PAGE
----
Tech Transfer Pandemic Influenza Vaccine Production: Developing Countries

Volume 29, Supplement 1, Pages A1-A50 (1 July 2011)
Supplement Theme:
Transfer of Technology for Pandemic Influenza Vaccine Production in Developing Countries
Edited by Ray Spier

[13 articles covering this theme are presented in this supplement; the first two articles are included below]

Technology transfer to developing country vaccine manufacturers to improve global influenza vaccine production: A success story and a window into the future
Page A1
F Marc LaForce
[No abstract]

WHO initiative to increase global and equitable access to influenza vaccine in the event of a pandemic: Supporting developing country production capacity through technology transfer
Pages A2-A7
Martin Friede, Laszlo Palkonyay, Claudia Alfonso, Yuri Pervikov, Guido Torelli, David Wood, Marie Paule Kieny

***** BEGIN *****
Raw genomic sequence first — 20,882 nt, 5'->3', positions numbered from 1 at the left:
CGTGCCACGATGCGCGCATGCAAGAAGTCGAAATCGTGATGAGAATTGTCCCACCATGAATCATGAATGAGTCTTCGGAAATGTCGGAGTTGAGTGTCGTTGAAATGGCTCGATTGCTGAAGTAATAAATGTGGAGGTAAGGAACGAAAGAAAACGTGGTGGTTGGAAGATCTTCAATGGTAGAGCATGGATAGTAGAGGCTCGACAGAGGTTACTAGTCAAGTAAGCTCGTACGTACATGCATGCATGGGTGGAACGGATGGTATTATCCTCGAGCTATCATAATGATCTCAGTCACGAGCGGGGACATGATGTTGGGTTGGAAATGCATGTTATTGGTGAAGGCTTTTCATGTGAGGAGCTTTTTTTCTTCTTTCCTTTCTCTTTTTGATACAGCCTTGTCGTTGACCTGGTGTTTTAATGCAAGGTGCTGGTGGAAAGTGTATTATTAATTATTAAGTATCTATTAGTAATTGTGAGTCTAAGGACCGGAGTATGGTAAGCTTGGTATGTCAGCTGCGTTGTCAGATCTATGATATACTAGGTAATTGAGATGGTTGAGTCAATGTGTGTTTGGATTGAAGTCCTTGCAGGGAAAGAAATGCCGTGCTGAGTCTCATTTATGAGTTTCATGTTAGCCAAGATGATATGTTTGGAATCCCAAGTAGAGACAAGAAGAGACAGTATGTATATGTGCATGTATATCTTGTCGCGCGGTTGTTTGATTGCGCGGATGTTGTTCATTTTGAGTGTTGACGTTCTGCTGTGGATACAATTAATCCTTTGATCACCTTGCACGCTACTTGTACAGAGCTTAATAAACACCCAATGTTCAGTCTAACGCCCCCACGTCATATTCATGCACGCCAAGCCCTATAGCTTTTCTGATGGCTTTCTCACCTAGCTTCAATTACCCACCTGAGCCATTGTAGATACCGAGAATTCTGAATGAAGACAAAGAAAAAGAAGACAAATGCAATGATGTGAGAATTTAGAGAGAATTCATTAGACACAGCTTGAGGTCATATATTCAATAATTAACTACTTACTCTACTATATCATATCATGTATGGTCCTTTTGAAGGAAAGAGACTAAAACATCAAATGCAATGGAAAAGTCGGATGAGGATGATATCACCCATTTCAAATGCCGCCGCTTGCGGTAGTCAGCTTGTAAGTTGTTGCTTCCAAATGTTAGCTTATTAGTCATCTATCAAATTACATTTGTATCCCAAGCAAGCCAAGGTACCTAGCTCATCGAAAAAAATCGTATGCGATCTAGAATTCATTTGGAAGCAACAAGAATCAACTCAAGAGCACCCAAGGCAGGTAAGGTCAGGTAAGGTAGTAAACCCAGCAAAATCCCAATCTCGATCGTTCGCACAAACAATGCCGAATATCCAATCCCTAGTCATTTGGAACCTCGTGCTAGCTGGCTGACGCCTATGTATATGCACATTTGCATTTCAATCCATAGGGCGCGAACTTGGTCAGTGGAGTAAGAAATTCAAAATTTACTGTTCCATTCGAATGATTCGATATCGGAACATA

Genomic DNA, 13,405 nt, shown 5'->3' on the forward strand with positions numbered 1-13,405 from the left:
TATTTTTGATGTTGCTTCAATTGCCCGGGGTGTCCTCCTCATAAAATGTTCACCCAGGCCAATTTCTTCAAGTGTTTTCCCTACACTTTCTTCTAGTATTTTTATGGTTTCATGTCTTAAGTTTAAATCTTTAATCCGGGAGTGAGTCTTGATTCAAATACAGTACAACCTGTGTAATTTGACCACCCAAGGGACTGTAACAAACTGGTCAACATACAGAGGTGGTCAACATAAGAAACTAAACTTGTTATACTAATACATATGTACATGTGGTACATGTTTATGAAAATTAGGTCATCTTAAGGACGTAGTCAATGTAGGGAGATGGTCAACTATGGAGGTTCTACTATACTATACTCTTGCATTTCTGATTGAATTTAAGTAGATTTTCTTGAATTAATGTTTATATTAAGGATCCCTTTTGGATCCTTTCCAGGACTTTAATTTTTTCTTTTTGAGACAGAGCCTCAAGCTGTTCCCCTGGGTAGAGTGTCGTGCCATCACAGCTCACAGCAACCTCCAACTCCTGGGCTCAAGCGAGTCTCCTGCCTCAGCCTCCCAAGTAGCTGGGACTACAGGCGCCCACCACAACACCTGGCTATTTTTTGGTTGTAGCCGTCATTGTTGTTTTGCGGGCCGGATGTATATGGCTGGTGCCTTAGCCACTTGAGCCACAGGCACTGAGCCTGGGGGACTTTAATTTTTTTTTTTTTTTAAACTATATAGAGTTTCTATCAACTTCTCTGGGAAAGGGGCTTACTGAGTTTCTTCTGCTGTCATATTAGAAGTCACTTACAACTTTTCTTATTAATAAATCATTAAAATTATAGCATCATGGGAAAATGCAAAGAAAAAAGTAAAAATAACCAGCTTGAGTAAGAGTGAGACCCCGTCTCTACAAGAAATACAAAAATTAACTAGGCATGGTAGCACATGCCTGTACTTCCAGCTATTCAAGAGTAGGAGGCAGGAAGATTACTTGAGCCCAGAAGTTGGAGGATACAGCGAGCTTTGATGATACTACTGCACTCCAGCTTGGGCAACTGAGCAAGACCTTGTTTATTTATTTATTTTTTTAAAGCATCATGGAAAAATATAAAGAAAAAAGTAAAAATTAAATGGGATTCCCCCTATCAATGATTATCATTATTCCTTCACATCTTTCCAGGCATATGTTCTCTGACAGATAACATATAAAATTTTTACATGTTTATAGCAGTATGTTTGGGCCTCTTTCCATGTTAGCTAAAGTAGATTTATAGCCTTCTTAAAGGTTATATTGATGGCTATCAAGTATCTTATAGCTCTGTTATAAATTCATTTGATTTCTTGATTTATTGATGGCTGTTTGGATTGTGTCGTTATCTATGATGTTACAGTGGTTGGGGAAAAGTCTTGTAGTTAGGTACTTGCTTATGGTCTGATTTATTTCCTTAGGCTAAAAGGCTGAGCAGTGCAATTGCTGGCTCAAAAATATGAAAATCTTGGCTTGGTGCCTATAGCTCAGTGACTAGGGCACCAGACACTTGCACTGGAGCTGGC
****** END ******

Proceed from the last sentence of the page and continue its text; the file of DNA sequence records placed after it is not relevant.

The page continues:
Should a highly pathogenic avian influenza virus, such as the H5N1 virus type currently circulating in birds, become transmissible among humans, an effective vaccine, rapidly available in vast quantities, would be the best tool to prevent high case-fatalities and the breakdown of health and social services. The number of vaccine doses that could be produced on demand has risen sharply over the last few years; however, it is still alarmingly short of the 13 billion doses that would be needed if two doses were required to protect fully the world’s population. Most developing countries would be last in the queue to benefit from a pandemic vaccine. The World Health Organization, together with governments, the pharmaceutical industry and other stakeholders, has been implementing the global pandemic influenza action plan to increase vaccine supply since 2006. Building capacity in developing countries to manufacture influenza vaccine is an integral part of this plan, as well as research and development into more efficacious technologies, e.g. those that allow significant dose-sparing. To this end, the influenza vaccine technology transfer initiative was launched in 2007 and, to date, vaccine manufacturers in 11 developing countries have received grants to acquire the capacity to produce inactivated or live attenuated influenza vaccine for their populations. In addition, a centralized ‘hub’ has been established to facilitate training in the new technologies for scientists and regulators in the countries. This supplement of Vaccine is devoted to showcasing the interim results of the WHO initiative and the impressive progress made by the developing country manufacturers.